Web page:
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Poggie's Study of Ciudad Industrial

In any given domain of culture, some people are more competent than others. In our culture, some people know a lot about the history of baseball; some people can name the actors in every sitcom since the beginning of television in the 1940s. Some people are experts on medicinal plants; others are experts on cars and trucks. John Poggie (1972) did an early study of informant competence. He selected one informant in each of seven Mexican communities. The communities ranged in size from 350 to 3,000 inhabitants. The informants were village or town presidents, or judges, or (in the case of agricultural communities) the local commissioners of communal land. Poggie asked these informants questions about life in the communities, and he compared the answers with data from a high-quality social survey.

For example, Poggie asked the seven informants: ‘‘How many men in this town are workers in Ciudad Industrial?’’ (Ciudad Industrial is a fictitious name of a city that attracted many labor migrants from the communities that Poggie studied.) In his survey, Poggie asked respondents if they had ever worked in Ciudad Industrial. The correlation between the answers given by Poggie’s expert informants and the data obtained from the survey was .90.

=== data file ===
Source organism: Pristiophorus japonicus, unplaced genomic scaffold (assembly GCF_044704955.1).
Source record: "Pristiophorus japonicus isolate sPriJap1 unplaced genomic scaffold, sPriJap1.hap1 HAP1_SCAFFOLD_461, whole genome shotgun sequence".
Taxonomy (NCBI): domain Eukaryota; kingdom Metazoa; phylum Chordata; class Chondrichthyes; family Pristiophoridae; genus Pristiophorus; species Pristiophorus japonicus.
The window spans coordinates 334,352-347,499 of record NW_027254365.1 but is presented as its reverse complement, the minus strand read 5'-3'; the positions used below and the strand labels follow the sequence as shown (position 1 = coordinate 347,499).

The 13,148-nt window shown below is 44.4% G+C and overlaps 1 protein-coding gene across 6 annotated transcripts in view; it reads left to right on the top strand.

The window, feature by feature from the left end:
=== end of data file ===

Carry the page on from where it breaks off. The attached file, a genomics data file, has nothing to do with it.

Table 7.1 Agreement between Informants and Survey Data in Seven Villages

Questions asked of informants

Correlation with questionnaire data

Number of men from this town who are workers in Ciudad Industrial

0.90

Percentage of houses made of adobe

0.71

Percentage of households that have radios

0.52

Percentage of people who eat eggs regularly

0.33

Percentage of people who would like to live in Ciudad Industrial

0.23

Percentage of people who eat bread daily

0.14

Percentage of people who sleep in beds

0.05

SOURCE: J. J. Poggie, ''Toward Quality Control in Key Informant Data,'' Human Organization, Vol. 31, pp. 26-29,1972. Reprinted with permission of the Society for Applied Anthropology.

Poggie also asked: ‘‘What percentage of the houses here are made of adobe?’’ This time, the correlation between the informants and the survey was only .71. Table 7.1 shows the seven questions Poggie asked, and how well his informants did when their answers were compared to the survey.

Overall, informants produced answers most like those in the survey when they were asked to respond to questions about things that are publicly observable. The survey data are not necessarily more accurate than the informants’ data. But as the questions require informants to talk about things inside people’s homes (such as what percentage of people eat eggs), or about what people think (what percentage of people would like to work in Ciudad Industrial), informants’ answers look less and less like those of the survey.

Poggie concluded that ‘‘There is little reason to believe that trust and rapport would improve the reliability and precision concerning what percentage sleep in beds, who would like to live in the new industrial city, or what percentage eat bread daily’’ (Poggie 1972:29). (For more on selecting informants who have high competence in specialized domains, see the discussion of consensus analysis in chapter 16.)

 
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